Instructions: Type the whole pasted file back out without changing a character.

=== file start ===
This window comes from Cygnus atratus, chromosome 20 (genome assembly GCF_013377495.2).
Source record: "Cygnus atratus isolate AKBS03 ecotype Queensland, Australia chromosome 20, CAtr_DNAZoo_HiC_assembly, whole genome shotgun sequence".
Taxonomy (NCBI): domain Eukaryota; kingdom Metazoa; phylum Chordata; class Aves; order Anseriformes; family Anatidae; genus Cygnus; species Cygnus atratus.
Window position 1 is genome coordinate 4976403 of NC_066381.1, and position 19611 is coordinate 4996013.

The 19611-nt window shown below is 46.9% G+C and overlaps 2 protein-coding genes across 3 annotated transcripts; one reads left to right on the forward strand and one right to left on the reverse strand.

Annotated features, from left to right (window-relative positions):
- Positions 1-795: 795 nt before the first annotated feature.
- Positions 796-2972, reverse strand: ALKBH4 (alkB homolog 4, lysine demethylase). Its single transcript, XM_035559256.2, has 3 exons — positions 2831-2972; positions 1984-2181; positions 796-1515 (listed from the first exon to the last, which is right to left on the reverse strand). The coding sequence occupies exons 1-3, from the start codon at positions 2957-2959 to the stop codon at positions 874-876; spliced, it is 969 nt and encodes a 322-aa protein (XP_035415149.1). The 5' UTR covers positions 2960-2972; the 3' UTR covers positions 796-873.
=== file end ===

This window comes from Cygnus atratus, chromosome 20 (genome assembly GCF_013377495.2).
Source record: "Cygnus atratus isolate AKBS03 ecotype Queensland, Australia chromosome 20, CAtr_DNAZoo_HiC_assembly, whole genome shotgun sequence".
Taxonomy (NCBI): domain Eukaryota; kingdom Metazoa; phylum Chordata; class Aves; order Anseriformes; family Anatidae; genus Cygnus; species Cygnus atratus.
Window position 1 is genome coordinate 4976403 of NC_066381.1, and position 19611 is coordinate 4996013.

The 19611-nt window shown below is 46.9% G+C and overlaps 2 protein-coding genes across 3 annotated transcripts; one reads left to right on the forward strand and one right to left on the reverse strand.

Annotated features, from left to right (window-relative positions):
- Positions 1-795: 795 nt before the first annotated feature.
- Positions 796-2972, reverse strand: ALKBH4 (alkB homolog 4, lysine demethylase). Its single transcript, XM_035559256.2, has 3 exons — positions 2831-2972; positions 1984-2181; positions 796-1515 (listed from the first exon to the last, which is right to left on the reverse strand). The coding sequence occupies exons 1-3, from the start codon at positions 2957-2959 to the stop codon at positions 874-876; spliced, it is 969 nt and encodes a 322-aa protein (XP_035415149.1). The 5' UTR covers positions 2960-2972; the 3' UTR covers positions 796-873.